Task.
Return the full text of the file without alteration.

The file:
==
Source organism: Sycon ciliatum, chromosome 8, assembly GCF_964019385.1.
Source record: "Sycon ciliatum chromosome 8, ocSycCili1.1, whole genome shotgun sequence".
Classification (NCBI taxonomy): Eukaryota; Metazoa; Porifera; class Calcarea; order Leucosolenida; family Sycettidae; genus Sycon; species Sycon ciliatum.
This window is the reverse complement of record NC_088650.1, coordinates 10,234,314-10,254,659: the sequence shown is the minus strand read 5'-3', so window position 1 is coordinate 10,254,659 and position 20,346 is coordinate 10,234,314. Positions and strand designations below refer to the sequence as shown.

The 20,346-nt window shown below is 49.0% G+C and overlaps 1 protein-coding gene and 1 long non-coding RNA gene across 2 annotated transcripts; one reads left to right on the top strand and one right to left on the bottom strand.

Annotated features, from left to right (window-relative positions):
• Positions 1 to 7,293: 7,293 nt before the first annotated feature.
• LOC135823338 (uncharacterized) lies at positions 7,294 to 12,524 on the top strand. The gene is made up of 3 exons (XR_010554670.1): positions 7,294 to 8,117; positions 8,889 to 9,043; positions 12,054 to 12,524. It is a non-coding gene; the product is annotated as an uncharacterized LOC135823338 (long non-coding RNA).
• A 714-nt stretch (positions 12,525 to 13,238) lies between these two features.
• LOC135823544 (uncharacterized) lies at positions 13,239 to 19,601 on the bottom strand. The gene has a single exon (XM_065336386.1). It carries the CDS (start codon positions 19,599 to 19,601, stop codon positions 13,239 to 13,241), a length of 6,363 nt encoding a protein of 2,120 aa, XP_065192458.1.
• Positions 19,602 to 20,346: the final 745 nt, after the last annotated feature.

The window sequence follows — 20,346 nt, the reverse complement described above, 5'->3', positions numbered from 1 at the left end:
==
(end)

Source organism: Sycon ciliatum, chromosome 8, assembly GCF_964019385.1.
Source record: "Sycon ciliatum chromosome 8, ocSycCili1.1, whole genome shotgun sequence".
Classification (NCBI taxonomy): Eukaryota; Metazoa; Porifera; class Calcarea; order Leucosolenida; family Sycettidae; genus Sycon; species Sycon ciliatum.
This window is the reverse complement of record NC_088650.1, coordinates 10,234,314-10,254,659: the sequence shown is the minus strand read 5'-3', so window position 1 is coordinate 10,254,659 and position 20,346 is coordinate 10,234,314. Positions and strand designations below refer to the sequence as shown.

The 20,346-nt window shown below is 49.0% G+C and overlaps 1 protein-coding gene and 1 long non-coding RNA gene across 2 annotated transcripts; one reads left to right on the top strand and one right to left on the bottom strand.

Annotated features, from left to right (window-relative positions):
• Positions 1 to 7,293: 7,293 nt before the first annotated feature.
• LOC135823338 (uncharacterized) lies at positions 7,294 to 12,524 on the top strand. The gene is made up of 3 exons (XR_010554670.1): positions 7,294 to 8,117; positions 8,889 to 9,043; positions 12,054 to 12,524. It is a non-coding gene; the product is annotated as an uncharacterized LOC135823338 (long non-coding RNA).
• A 714-nt stretch (positions 12,525 to 13,238) lies between these two features.
• LOC135823544 (uncharacterized) lies at positions 13,239 to 19,601 on the bottom strand. The gene has a single exon (XM_065336386.1). It carries the CDS (start codon positions 19,599 to 19,601, stop codon positions 13,239 to 13,241), a length of 6,363 nt encoding a protein of 2,120 aa, XP_065192458.1.
• Positions 19,602 to 20,346: the final 745 nt, after the last annotated feature.

The window sequence follows — 20,346 nt, the reverse complement described above, 5'->3', positions numbered from 1 at the left end: